Tom Jaramillo, assistant professor of chemical engineering, came to Stanford in large part because of GCEP and the opportunities in energy research that it provides.
With research interests in energy and catalysis, Tom quickly became the lead investigator on two GCEP efforts: Nature-Inspired Solid-State Electrocatalysts: The Oxidation of Water and the Reduction of CO2 to Fuels and Nanostructured MoS2 and WS2 for the Solar Production of Hydrogen.
In 2011, he was honored with a National Science Foundation CAREER Award and was selected as a GCEP Distinguished Lecturer.
Now Tom steps into a new role as a GCEP Research Theme Leader in the area of electrochemical energy conversion and storage. He is charged with helping GCEP identify research opportunities involving solar fuels, electrocatalysis, batteries, fuel cells and hydrogen that could have the greatest impact on reducing global CO2 emissions to the atmosphere.
Tom took some time to answer a few questions for GCEP.
What was it about GCEP that helped bring you to Stanford?
GCEP has played a significant role at Stanford establishing itself as a global leader in energy-related research. Of the many ways in which GCEP has contributed to the advancement of energy-related science and technology, one of the most telling is its role as the focal point for energy researchers at Stanford, bringing the community together to leverage each other's strengths to solve challenging, global-scale problems. It was clear to me that my research would be able to move scientific frontiers faster and farther with an organization like GCEP right here on campus.
As a young assistant professor in the Department of Chemical Engineering at Stanford, why did you decide to go into energy research?
There are three general criteria that I consider when deciding upon which research directions to pursue. First, I like working in areas where I can make a technological impact with a benefit to society; in general, the larger the scale the better. Secondly, I appreciate the opportunity to work in areas where important, fundamental scientific questions remain unanswered; one of the great joys of research is shining light onto those questions and providing new knowledge as to how our world works. And third, I enjoy leveraging my background education in chemical engineering for creating major breakthroughs in science and technology. Energy research fits all three criteria; I see myself working in this area well into the future.
GCEP Research Theme Leader and investigator Tom Jaramillo (left) conducts research with his students.
Tell us about your research and how it could possibly reduce greenhouse gas emissions.
One of the major themes in our research is the efficient production of fuels from renewable resources (e.g., solar and wind) and then the efficient consumption of those fuels to get the energy back out when needed (e.g., in fuel cells and flow batteries). These technologies have the potential to produce and consume fuels with minimal (or even zero) net greenhouse gas emissions, and can potentially do so at the terrestrial scale.
What would surprise people most about the work that you do?
Many people – even scientists – are surprised when they find out that we can chemically transform CO2 into a wide variety of fuels and useful chemicals, for instance methane, ethylene, ethanol and ethylene glycol (among many others). The fact that we can do this chemistry in a room-temperature, ambient-pressure process surprises them even more.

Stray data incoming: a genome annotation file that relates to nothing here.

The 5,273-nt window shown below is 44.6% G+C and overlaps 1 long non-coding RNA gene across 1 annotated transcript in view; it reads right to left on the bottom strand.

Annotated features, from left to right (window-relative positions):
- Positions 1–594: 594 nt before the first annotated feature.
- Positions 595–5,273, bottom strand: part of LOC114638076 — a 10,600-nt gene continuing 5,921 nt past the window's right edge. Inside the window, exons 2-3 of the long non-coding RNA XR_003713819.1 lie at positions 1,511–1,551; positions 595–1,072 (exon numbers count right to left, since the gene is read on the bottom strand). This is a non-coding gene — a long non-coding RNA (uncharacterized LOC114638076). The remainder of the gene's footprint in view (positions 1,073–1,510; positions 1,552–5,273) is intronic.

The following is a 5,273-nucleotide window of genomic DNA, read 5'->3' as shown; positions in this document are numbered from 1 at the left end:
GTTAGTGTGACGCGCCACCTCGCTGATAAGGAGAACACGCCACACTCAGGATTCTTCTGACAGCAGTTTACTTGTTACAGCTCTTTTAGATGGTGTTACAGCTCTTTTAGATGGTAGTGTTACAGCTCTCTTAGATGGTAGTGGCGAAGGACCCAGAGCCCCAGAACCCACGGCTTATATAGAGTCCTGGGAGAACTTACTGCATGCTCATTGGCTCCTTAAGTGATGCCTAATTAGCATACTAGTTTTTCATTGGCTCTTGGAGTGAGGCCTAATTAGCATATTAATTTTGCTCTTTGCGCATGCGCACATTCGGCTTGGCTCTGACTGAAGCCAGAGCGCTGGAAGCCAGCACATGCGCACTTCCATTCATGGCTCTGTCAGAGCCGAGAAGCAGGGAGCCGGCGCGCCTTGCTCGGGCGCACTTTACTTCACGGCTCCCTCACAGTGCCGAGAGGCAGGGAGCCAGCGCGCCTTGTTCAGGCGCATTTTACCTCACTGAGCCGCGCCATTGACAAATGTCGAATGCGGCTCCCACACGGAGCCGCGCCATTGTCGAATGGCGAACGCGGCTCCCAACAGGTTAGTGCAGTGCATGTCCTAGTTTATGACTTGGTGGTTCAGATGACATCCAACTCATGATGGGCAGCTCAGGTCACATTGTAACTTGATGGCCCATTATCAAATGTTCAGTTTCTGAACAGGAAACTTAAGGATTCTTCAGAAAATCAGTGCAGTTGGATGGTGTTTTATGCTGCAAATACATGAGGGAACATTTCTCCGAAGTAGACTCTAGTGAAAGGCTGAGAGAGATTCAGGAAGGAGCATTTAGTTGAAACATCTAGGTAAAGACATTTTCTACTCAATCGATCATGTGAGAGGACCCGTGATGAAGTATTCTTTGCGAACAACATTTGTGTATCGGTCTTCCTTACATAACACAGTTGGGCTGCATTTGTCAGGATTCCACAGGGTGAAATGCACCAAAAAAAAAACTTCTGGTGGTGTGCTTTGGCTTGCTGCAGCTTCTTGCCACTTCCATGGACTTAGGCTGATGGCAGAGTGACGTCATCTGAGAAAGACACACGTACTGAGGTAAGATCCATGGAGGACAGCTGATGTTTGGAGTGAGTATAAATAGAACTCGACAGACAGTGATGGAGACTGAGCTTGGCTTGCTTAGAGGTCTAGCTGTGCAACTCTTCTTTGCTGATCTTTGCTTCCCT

As a GCEP Research Theme Leader in the area of electrochemical energy conversion and storage, what do you hope to achieve?
The interest in electrochemical technologies has increased significantly in recent years and for good reason – many electrochemical processes can achieve high efficiency, high- energy density and/or high-power density. There are many different types of electrochemical energy conversion technologies that researchers are currently developing. As a Research Theme Leader in this area, one of my primary goals is to help keep GCEP up-to-date on the latest emerging technologies in order to identify the most promising avenues that should be pursued. I also look forward to bringing together researchers in this area, identifying opportunities for us to leverage our diverse talents in order to accomplish ambitious scientific goals that require teamwork to succeed.
What are some of the up-and-coming energy technologies in your area that we should keep our eyes on?
There are many. Some of the most intriguing technologies are those that have the potential to couple to grid-scale wind and/or solar energy to store that intermittent energy over long periods of time (hours-to-days) in a cost-effective manner. This is a tall order. Two technologies in particular that may be able to accomplish this ambitious goal are solar fuels and flow batteries. However, there is still much research and development that needs to be done to improve these technologies to the point where they could compete with fossil fuels on a cost-basis.
What has been most enlightening or rewarding about your time at Stanford so far?
Interacting on a daily basis with the phenomenal people that make up the Stanford community – students, faculty, staff, as well as those in the surrounding area of Silicon Valley. There is a strong spirit of innovation here, with tremendous scientists and engineers, along with fantastic people working on the policy, economic and business side of technology – lots of motivated individuals who are not afraid to challenge themselves as they pursue ambitious goals.